Last week, a broad coalition of NGOs in Indonesia called on the “Indonesian and Norwegian governments to close loopholes in a billion dollar deal to immediately implement a moratorium on all further natural forest clearance both within new and existing concession areas.”
On 14 October 2010, the NGOs launched a “Common Platform on Saving Indonesi’s Forests to Protect the Global Climate,” (pdf file 855.5 KB). Speaking at a media briefing about the Common Platform, Berry Nahdian Forqan, Executive Director of WALHI (Friends of the Earth Indonesia) said,
“Today we provided Indonesian decision makers with what civil society organizations recognize as minimum criteria and indicators for an effective moratorium. Norway’s negotiations with Indonesia to end forest destruction and to protect peatlands could change the course of history and move us forward to solving some of the major crises of our time: tropical rainforest destruction, species extinction and climate change.”
While the Common Platform and Indonesia’s Draft National REDD+ Strategy are clearly different and the result of different processes, it is interesting to compare the two. The Common Platform is short and easy to read. Indigenous Peoples’ rights are prominent. The aim is clear – saving Indonesia’s forests – and it has concrete suggestions for achieving this aim. The Common Platform includes a recognition that the moratorium is “not an end result but a process toward zero deforestation”. It is an attempt to close loopholes.
In contrast, the Draft National REDD+ Strategy is 84 pages long. It is long-winded and full of the jargon of REDD. Indigenous Peoples’ rights are skipped over. While there are long descriptions of the problems in Indonesia, proposals for resolving these problems are sketchy, to say the least. There are loopholes big enough to drive a bulldozer through.
REDD-Monitor looks forward to comments on this Common Platform – particularly in the context of Indonesia’s Draft REDD+ Strategy.
Indonesia Civil Society Organizations’
Common Platform on Saving Indonesia’s Forests to Protect the Global Climate
Across the world, forests and the soil beneath them absorb about a quarter of all carbon emissions. They influence day-to-day weather and help keep the climate stable by storing massive amounts of carbon. Forests also house more than half the world’s species of animals, birds and insects. in addition, it is estimated that some 1.6 billion people depend on forests for their livelihoods, and 60 million Indigenous Peoples depend on them for their subsistence.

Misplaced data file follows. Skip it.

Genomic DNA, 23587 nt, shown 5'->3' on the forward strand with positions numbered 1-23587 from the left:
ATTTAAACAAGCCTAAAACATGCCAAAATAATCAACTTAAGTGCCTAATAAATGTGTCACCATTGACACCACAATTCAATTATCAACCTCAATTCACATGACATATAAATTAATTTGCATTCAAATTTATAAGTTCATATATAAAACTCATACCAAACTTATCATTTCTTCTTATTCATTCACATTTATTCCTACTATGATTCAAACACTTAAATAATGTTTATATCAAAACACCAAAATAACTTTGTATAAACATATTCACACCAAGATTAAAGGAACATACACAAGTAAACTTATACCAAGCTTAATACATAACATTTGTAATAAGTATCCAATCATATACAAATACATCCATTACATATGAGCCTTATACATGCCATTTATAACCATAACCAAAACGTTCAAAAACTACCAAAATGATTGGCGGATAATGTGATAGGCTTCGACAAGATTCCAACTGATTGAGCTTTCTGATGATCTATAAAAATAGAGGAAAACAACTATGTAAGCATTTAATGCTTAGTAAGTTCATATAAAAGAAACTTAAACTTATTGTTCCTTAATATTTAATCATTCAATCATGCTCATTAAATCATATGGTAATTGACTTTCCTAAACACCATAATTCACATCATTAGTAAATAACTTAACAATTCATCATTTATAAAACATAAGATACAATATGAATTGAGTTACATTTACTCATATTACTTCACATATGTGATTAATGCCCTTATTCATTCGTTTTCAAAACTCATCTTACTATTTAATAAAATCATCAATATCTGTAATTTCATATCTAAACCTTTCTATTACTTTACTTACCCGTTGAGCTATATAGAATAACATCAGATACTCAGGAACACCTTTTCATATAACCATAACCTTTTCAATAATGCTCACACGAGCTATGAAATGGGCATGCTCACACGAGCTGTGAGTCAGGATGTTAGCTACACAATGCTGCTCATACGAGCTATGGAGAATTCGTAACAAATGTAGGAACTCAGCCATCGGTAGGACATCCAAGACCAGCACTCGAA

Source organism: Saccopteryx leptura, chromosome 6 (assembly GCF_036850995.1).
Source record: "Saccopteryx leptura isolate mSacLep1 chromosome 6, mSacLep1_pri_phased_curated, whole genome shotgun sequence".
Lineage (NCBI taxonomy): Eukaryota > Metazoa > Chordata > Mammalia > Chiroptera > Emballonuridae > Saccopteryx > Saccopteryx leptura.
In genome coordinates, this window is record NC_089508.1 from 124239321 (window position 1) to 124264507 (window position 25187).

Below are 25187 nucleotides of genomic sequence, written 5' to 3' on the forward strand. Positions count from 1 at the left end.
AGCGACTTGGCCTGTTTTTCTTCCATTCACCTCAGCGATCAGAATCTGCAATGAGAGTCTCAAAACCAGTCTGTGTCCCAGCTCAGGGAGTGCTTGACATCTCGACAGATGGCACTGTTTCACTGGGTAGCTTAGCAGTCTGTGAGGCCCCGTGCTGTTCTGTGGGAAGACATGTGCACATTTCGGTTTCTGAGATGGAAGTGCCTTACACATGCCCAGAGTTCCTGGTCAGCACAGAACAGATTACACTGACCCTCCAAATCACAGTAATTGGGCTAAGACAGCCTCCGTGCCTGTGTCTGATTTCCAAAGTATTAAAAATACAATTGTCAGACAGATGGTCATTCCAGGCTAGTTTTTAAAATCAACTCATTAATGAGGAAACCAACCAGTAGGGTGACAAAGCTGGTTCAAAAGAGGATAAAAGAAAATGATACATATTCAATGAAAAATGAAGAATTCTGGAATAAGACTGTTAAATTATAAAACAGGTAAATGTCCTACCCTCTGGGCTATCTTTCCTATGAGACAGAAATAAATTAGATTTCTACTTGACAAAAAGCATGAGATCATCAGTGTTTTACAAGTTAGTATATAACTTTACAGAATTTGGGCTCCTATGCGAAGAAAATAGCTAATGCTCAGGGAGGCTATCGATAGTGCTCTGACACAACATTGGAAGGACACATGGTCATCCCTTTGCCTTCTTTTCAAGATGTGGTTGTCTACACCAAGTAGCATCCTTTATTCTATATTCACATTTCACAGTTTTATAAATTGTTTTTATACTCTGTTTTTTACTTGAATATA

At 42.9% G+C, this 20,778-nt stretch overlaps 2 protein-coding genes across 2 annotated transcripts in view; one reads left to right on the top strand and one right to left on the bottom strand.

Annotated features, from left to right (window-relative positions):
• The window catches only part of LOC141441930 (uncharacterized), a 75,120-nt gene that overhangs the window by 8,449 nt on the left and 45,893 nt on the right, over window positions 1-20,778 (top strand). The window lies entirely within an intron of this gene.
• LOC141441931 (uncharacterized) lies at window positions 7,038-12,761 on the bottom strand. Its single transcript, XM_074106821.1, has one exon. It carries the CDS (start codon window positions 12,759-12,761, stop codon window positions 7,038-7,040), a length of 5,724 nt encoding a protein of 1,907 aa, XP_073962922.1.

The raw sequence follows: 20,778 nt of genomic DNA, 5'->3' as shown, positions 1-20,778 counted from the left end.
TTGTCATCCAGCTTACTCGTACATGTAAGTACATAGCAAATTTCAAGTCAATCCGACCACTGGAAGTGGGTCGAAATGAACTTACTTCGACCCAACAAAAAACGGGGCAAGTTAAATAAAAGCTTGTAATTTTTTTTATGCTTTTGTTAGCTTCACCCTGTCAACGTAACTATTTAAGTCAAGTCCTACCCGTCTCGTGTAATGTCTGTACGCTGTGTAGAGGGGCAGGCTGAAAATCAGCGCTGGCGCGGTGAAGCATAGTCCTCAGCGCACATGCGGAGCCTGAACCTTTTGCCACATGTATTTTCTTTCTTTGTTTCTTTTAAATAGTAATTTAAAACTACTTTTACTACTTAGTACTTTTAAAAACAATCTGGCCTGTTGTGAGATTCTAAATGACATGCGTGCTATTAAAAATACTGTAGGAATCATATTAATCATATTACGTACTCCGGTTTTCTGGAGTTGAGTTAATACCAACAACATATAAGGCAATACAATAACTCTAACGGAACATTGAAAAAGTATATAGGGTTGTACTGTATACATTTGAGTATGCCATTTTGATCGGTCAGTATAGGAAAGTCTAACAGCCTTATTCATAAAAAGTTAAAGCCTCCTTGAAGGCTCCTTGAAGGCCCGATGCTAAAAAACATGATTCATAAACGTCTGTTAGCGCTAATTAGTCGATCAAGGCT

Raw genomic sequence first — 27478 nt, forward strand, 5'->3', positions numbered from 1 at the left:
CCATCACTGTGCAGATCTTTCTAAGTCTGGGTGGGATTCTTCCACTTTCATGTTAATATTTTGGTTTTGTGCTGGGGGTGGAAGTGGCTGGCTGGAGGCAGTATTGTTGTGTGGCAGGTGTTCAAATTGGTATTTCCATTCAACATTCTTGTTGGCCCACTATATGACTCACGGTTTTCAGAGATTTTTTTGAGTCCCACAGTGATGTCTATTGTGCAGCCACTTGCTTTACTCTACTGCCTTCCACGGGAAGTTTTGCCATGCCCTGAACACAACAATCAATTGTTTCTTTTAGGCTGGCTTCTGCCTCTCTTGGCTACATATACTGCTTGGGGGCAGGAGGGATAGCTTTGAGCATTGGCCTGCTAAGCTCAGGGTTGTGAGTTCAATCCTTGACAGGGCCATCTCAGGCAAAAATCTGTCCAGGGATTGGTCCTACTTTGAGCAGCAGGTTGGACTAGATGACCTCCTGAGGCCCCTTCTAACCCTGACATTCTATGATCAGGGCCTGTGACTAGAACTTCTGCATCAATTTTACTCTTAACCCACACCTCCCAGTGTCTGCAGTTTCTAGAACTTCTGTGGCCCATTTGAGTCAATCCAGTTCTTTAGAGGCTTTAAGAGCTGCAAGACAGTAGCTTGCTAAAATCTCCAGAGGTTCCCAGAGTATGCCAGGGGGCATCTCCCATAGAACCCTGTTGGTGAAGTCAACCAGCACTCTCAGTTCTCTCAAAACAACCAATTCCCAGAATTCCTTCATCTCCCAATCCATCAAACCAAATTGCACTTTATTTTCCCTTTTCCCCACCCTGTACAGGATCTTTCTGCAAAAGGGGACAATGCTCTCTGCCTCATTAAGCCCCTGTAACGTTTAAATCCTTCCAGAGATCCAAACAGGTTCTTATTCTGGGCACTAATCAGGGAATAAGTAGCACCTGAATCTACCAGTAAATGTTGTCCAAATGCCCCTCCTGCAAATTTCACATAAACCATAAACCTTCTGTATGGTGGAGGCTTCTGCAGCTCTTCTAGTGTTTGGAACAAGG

Last May 2010 President Susilo Bambang Yudhoyono announced a two-year moratorium on conversion of peatlands and forests in Indonesia. In response, Norway promised Indonesia $1 billion under a REDD (Reducing Emissions from Deforestation and Forest Degradation) fast-track financing scheme to assist Indonesia to move forward and bring an end to ongoing deforestation and forest degradation.
As such, any REDD agreement must also abide by the UN Declaration on the Rights of Indigenous Peoples. It must fully respect their land, resources needs and ownership rights, and ensure they are directly engaged in the further development of the agreement and its implementation.
The moratorium should not be limited by time but should be based on the fulfillment of criteria and indicators. These should be considered as the enabling conditions towards just governance, sustainably managed forest resources, and zero deforestation. We urge that this criteria and indicators -based moratorium be applied starting January 2011 until the criteria and indicators are fulfilled.
The Indonesia Civil Society Organizations’ Common Platform recommends the following principles to Indonesian and Donor Governments for an effective moratorium.
Definition of Moratorium
An action of stopping any activity of forest conversion and logging for a certain period of time until any related problems of forest management (as well as management of natural resources in general), and governance (including environmental and social issues) find a long lasting and permanent solution
- To determine the best way to resolve and mitigate the negative impacts of unsustainable practices by forest extractive industries